• loganathan

    really companies must told to their employees about email etiquette guide

  • Often a well placed smiley face can disarm a cheeky sentence :-)

  • Random Genius

    Bogus. Her intent with the uppercase sentence obviously was to place emphasis on the required action. She did not write a whole message in all caps. If anyone took offense at that, THEY are too thin-skinned to be working for anyone.

    That said, it’s better to convey key directives verbally, in person. This way, miscommunications can be recognized immediately and corrected.

  • Why should they need an etiquette guide? As far as I know no companies tell me not to shout at people and be courteous to them in person, why should email be any different? Why do you need a guide to tell people not to be rude over email, but not in person?

  • Michael Houghton

    I agree with much of this but you’ve broken a key rule of blogging. You’ve taken a sideswipe at a grammatical error and subsequently made a more serious one yourself.

    Personally I don’t think the all-caps email is the problem, instead it’s where you go from there when you want to add more emphasis. That’s when the red text, larger fonts, angry smiley graphics and Comic Sans MS creep in. Those should all be instant sacking offences, even in my own blessed Blighty with its wise and sensible labour protections. All-caps, perhaps not.

  • Aleksandar Jovanovic

    Sometimes you just have to use bold or caps. Where there its email or a simple info about something. There are important thing that people just skip through while reading that’s why bold is for, to make the word or sentence stick out. As Random Genius said: If you can’t accept some pointing out the important, maybe this job is not for you.
    Basically its easy not to set any rules and latter to accuse someone of braking the unspoken rules.

  • LoisH

    I’m hearing more and more stories like this one. I think that some people are targeted because of personality conflicts, and upper management can use this lapse of judgment against them. Any email that you send out should be proofread; if it is a serious matter, wait 15 minutes, reread and edit if necessary. If in doubt ask a trusted colleague to review it before releasing it.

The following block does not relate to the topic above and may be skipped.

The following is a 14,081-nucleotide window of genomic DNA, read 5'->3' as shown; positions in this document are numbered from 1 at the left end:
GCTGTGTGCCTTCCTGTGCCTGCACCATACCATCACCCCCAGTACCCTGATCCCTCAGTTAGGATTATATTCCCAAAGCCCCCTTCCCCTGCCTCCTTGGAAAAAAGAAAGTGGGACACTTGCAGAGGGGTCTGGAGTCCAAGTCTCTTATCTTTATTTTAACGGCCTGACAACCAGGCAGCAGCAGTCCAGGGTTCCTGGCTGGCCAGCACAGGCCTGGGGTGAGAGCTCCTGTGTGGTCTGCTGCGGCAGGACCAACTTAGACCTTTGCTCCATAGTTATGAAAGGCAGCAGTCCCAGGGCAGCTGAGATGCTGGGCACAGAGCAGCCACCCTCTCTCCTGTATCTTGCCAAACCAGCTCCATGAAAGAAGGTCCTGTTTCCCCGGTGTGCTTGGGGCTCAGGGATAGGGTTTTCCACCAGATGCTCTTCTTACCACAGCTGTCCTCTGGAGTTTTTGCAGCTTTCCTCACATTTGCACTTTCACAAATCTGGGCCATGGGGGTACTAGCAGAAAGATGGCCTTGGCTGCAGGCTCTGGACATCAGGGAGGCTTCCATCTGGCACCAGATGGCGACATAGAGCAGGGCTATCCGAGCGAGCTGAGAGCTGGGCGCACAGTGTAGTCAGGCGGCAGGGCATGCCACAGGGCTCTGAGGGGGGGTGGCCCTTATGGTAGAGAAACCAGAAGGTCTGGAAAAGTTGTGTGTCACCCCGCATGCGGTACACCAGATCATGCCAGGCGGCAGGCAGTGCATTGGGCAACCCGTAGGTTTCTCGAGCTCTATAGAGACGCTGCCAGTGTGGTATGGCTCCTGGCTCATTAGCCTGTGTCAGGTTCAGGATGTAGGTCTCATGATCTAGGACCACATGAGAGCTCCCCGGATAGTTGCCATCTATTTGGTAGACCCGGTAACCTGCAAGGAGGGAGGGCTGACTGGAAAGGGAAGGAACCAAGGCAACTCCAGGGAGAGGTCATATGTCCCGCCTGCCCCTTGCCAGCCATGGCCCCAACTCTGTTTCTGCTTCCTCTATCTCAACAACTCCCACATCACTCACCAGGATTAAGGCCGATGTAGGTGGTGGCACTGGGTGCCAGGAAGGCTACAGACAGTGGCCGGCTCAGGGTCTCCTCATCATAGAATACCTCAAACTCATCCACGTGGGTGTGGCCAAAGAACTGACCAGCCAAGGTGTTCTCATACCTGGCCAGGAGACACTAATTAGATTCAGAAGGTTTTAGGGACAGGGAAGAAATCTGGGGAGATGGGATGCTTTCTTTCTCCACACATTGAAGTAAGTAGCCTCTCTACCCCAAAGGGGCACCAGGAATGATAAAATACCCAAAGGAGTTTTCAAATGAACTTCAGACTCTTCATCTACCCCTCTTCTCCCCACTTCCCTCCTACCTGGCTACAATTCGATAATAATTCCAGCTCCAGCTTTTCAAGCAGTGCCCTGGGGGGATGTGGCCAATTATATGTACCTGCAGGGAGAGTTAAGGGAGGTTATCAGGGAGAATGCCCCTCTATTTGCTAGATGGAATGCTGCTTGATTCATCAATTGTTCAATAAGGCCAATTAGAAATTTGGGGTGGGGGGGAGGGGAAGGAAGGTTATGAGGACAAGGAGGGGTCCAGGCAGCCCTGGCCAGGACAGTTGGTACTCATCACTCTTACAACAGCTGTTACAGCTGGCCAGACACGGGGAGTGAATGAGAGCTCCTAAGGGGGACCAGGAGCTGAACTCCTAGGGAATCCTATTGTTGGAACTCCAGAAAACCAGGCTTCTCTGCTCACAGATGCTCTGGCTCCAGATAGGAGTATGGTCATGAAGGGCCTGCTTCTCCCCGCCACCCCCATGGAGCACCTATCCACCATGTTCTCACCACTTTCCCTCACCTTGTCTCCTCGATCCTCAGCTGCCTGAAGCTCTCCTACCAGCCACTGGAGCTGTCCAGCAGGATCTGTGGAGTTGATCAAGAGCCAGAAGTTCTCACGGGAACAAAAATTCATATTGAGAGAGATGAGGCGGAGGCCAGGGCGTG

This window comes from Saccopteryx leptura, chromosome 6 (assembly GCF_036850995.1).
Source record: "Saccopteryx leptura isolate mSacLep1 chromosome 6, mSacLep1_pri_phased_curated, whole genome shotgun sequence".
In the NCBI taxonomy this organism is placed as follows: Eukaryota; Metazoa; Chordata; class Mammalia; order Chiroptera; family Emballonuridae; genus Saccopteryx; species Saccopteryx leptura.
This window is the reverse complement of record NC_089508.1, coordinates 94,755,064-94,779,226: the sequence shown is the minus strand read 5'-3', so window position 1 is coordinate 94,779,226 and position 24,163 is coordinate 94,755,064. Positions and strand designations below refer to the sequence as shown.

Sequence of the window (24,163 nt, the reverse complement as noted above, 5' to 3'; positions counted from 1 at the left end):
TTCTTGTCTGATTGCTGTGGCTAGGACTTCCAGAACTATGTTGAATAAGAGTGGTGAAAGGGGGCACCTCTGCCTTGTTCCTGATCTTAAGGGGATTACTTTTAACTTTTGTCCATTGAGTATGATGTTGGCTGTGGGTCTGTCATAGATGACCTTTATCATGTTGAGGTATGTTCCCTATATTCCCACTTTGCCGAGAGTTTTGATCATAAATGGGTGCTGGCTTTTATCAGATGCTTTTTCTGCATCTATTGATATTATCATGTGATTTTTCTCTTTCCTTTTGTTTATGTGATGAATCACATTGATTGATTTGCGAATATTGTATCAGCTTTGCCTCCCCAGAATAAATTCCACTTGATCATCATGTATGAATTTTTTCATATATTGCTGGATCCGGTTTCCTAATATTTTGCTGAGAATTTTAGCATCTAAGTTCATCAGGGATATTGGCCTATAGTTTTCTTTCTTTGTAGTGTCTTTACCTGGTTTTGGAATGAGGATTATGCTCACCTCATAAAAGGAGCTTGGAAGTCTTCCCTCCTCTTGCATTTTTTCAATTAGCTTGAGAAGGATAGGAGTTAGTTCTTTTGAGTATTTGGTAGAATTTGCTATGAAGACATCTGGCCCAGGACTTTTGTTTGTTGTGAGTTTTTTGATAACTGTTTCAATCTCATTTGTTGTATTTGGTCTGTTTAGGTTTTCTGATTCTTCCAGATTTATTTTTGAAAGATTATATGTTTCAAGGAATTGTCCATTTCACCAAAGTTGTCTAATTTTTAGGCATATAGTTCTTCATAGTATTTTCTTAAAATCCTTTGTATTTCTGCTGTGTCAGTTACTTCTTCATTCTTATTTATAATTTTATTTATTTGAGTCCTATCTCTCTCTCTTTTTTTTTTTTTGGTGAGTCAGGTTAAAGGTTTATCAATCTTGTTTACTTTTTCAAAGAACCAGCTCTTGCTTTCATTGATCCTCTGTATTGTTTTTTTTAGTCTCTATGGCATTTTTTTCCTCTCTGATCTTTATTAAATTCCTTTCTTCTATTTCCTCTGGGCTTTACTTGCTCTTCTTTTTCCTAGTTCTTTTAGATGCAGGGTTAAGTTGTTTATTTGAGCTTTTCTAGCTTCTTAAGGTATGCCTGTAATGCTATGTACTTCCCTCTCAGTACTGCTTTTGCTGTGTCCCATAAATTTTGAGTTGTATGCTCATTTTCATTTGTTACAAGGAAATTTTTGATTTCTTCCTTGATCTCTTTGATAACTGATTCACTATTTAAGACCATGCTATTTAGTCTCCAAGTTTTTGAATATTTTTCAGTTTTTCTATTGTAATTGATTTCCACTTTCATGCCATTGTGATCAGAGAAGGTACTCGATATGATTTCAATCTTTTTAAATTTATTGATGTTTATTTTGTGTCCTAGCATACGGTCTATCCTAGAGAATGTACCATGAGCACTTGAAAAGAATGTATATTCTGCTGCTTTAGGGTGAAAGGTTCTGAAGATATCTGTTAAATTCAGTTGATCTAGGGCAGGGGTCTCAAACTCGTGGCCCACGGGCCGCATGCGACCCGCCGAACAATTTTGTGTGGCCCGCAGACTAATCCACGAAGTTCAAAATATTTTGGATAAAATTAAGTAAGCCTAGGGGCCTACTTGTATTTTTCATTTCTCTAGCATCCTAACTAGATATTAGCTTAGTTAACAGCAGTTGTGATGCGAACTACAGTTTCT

• Assuming the NZ employment laws are similar to ours in Australia you can’t sack people without warning them first unless their transgressions are serious: like assault, sexual misconduct etc. Netiquette hardly falls into this area. It’s like someone licking their knife in the cafeteria, unpleasant to be around and a violation of etiquette, but hardly a sacking offence.

    Using all caps is hardly shouting, someone precious made that up. Telegrams, teletype, military signals were in all caps, but no one got offended. It’s just difficult to read and would not be tolerated in a letter or other forms of written communication.

  • Shweta

    It seems to be a case where the company was bent on sacking the employee and grabbed at whatever excuse it could lay its hands on. While use of all-caps is annoying to the reader and is difficult to read, its hardly a Capital offence ;)
    Using bold or different colored fonts is also ok sometimes depending on the context, like emphasizing key words in this case.

  • Dorsey

    In my experience, this kind of thing happens after a long string of such instances. There’s more going on here than meets the eye.

    The points regarding personal vs. impersonal communication are well-taken. Tone of voice, timing, volume, body language, and eye contact convey as much as words, and NONE of that comes across in e-mail. Or, in a blog post such as this…

  • evie


  • lolaz